This morning I read a quote from Maya Angelou that really struck a chord “When you know better, you do better.” I’ve been doing a lot of work lately with people around self awareness and I found this quote to be both true and false. I will explain why as we go along. Self awareness by definition is the conscious knowledge of one’s own character, feelings, motives and desires. Hence, it is the starting point for change in any person. The biggest problem we face however is that acquiring conscious self knowledge is becoming increasingly difficult, as people spend every waking hour connected to some form of technology.
We are being bombarded. Your attention is worth money to businesses, so they all want your eyes and ears on them. Whether it is Netflix, TV, Instagram, Facebook, Billboards, Snapchat, Twitter, or a million other apps and shows. Your time is their gold. Unfortunately many of these are creating an image of how people should be, how they should look and how they should feel. This is a dangerous and false reality as people strive for something they can never achieve.
Gaining new self awareness is like getting aroused. It feels good, it can make you smile, you often don’t choose when it happens, but it is only of real value if you do something about it. There is no point in discovering you have a range of positive traits you weren’t aware of and then do nothing with them. Likewise with your weaknesses. When you aren’t aware then it was more acceptable. Once you know, you are now making a conscious decision to ignore it. So we don’t necessarily do better when we know better. We do better, when we know better and then act upon it.
If you don’t know what makes you happy, confident or fulfilled how can you get more of it. If you don’t know what makes you sad, anxious or fearful how can you do less of it. How can you know what your triggers are for eliciting more, or less. Quite simply do you know what motivates your actions and decision making? If you never plug out of the Matrix you can never discover. Getting clarity on this requires the mental space to breathe, reflect and explore.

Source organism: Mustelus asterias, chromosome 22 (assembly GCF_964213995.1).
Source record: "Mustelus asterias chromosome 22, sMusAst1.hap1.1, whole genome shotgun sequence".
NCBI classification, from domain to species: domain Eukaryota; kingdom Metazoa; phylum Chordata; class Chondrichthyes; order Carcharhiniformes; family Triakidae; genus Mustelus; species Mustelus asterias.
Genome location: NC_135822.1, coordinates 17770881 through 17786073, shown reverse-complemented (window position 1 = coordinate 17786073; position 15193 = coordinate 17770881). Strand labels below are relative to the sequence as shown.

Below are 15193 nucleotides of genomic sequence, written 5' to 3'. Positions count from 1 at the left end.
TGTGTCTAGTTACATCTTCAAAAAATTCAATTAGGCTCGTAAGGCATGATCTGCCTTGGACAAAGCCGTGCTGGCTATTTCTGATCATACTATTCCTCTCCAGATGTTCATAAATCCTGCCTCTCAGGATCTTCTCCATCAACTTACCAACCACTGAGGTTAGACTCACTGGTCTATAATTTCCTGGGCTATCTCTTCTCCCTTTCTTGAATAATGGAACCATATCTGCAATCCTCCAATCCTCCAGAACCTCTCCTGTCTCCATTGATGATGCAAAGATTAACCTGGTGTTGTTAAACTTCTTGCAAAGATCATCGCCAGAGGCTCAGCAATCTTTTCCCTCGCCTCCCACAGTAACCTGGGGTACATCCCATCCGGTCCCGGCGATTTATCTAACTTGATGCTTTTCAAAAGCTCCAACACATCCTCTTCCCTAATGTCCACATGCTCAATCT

When it comes to our decision making it is not always coming from a pure place either. Many are based on ego, saving face, fear and covering up areas of vulnerability. How often do you hear people say, ‘Sorry about that, my mistake’ or ‘Really, I didn’t know that’. Not very often is the answer. People will do everything in their power to cover up their shortcomings and failures. In fact some go a step further and even pre-empt their own failure as a means of saving face in a practice known as self handicapping. This fascinating practices includes behaviours such as, consuming alcohol before and exam, or not practising a skill, so you have a ready make excuse should you fail.
We are all running habitual behaviours and thought patterns. That is just how the human psyche works. This is wonderful if yours are serving you, but for many they are doing the opposite. Delving into this area requires a huge amount of nobility and self honesty. When things go wrong in life, business, or sport, as invariably they do, winners look inward to learn what they did wrong and how they can do it differently next time. Losers look outward for someone to blame and will inevitably make this mistake again. Which way are you looking? One of the foremost things any good coach does is help people become more self aware. Then as Paddy McGuinness says, ‘The power is in your hands’
Ciao for now – John
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